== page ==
Eosinophilia along with size and growth rate of the mass could have derailed this patient’s diagnosis.
Mr. M, a 56-year-old from Africa, presented with a fast-growing soft mass over the left thigh. He first noticed the mass two years ago and reported rapid growth over the past year. He denied pain or other soft-tissue changes. His medical history was positive for tobacco use and malaria that was resolved. His surgical history was unremarkable.
The patient’s vital signs, including temperature, were within normal limits. On examination, a soft, mobile, nontender, and well-circumscribed soft-tissue mass measuring 18 x 15 x 8 cm was visible over his left thigh (Figure 1). A WBC count with differential revealed a higher-than-usual percentage of eosinophils (7.8%). Because the size of the mass raised suspicions of malignancy and the mass was causing the patient discomfort, we opted to remove it. Surgical resection yielded a lobulated soft-tissue mass weighing 384 g and measuring 11.5 x 12 x 6 cm.
The differential diagnoses for soft-tissue pathologies are many and include liposarcoma, lipoma, epidermal cyst, dermoid cyst, rhabdomyoma, infection, and infiltrative disease (Table 1). Liposarcoma is a slow-growing malignant tumor composed of fatty tissue, while a lipoma is a benign soft-tissue tumor.
Epidermal cysts, also called sebaceous cysts or epidermoid cysts, are subcutaneous closed sacs filled with sebum. Present at birth, dermoid cysts are saclike growths that can contain fluid or structures found on or in the skin, such as hair, teeth, or glands. Rhabdomyomas are benign striated-muscle tumors that mainly affect the head and neck; in rare cases, they can also affect cardiac muscle.
Soft-tissue masses may also signal infection, such as nodular fasciitis, onchocerciasis, and loiasis. Kimura disease presents as large subcutaneous masses on the head or neck of East Asian males, while angiolymphoid hyperplasia with eosinophilia occurs in all races and is characterized by smaller and more superficial lesions. Both Kimura disease and angiolymphoid hyperplasia feature eosinophilia and are of unknown origin.1
Other possibilities are hematoma, fibroma, giant cell tumor of soft tissues, hemangioma, soft-tissue chondroma, neuroma, rheumatic nodules, erythema nodosum, and metastatic tumors. Based on the fast-growing nature of the mass and the presence of eosinophilia, sarcoma seemed the most likely diagnosis. However, given Mr. M’s place of origin, I could not rule out parasitic infection, such as onchocerciasis or loiasis. Other less likely possibilities were mastocytosis, eosinophilic panniculitis, and Kimura disease.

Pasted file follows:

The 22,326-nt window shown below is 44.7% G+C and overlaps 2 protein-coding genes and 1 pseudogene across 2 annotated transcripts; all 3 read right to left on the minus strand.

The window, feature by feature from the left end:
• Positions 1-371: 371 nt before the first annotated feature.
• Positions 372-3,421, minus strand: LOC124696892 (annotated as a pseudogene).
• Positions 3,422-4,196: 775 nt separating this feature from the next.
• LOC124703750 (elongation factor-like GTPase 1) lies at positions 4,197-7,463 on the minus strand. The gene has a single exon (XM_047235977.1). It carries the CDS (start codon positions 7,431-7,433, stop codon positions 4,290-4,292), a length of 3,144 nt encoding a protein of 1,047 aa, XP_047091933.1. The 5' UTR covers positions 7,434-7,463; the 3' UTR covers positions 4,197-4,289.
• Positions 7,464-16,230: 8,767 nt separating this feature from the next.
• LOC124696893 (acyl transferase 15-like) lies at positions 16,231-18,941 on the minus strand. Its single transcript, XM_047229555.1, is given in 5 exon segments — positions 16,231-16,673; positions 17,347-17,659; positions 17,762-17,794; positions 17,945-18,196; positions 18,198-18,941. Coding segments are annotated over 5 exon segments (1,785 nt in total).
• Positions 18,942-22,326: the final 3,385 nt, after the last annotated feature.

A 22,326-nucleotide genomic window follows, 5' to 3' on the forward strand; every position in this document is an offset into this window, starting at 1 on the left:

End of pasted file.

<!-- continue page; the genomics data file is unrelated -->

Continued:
Microscopic examination of the resected tumor revealed mature adipose tissue with no cellular atypia, confirming the diagnosis of lipoma. The eosinophilia, which is not commonly seen with lipoma, improved upon resection.
Lipomas are benign, mostly asymptomatic, slow-growing fatty-tissue tumors. Found primarily in the subcutaneous tissue,2 lipomas also develop in deep tissues, such as muscles, and in the thoracic, abdominal, pelvic, and cranial cavities.3,4 The tumors can be diagnosed by clinical examination. Radiologic studies may facilitate the diagnosis; histology is confirmatory.2
Three findings set our patient’s tumor apart from a typical lipoma: size, rate of growth, and presence of eosinophilia. Most lipomas remain small (<5 cm in diameter) over the years, although in rare cases, they can grow large. Eosinophilia is not generally seen in patients with lipoma.
Lipomas usually do not require treatment. However, if the lipoma is in a bothersome location, painful, or growing, it can be resected, as it was in our patient’s case.
Dr. Skeik is instructor of medicine, Dartmouth Medical School in Hanover, N.H., assistant professor of medicine at the University of Southern Maine in Portland, and an internist at St. Mary’s Regional Medical Center in Lewiston, Maine. Dr. Jabr is an internist with Health Associates of Peace Harbor in Florence, Ore.
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2. Samper A, Ruiz de Erenchun R, Yeste L, Bazan A. Dermoid cyst on the auriculotemporal area. Plast Reconstr Surg. 2000;106:947-948.
3. Bigelow DC, Eisen MD, Smith PG, et al. Lipomas of the internal auditory canal and cerebellopontine angle. Laryngoscope. 1998;108:1459-1469.
4. Zimmermann M, Kellermann S, Gerlach R, Seifert V. Cerebellopontine angle lipoma: case report and review of the literature. Acta Neurochir (Wien). 1999;141:1347-1351.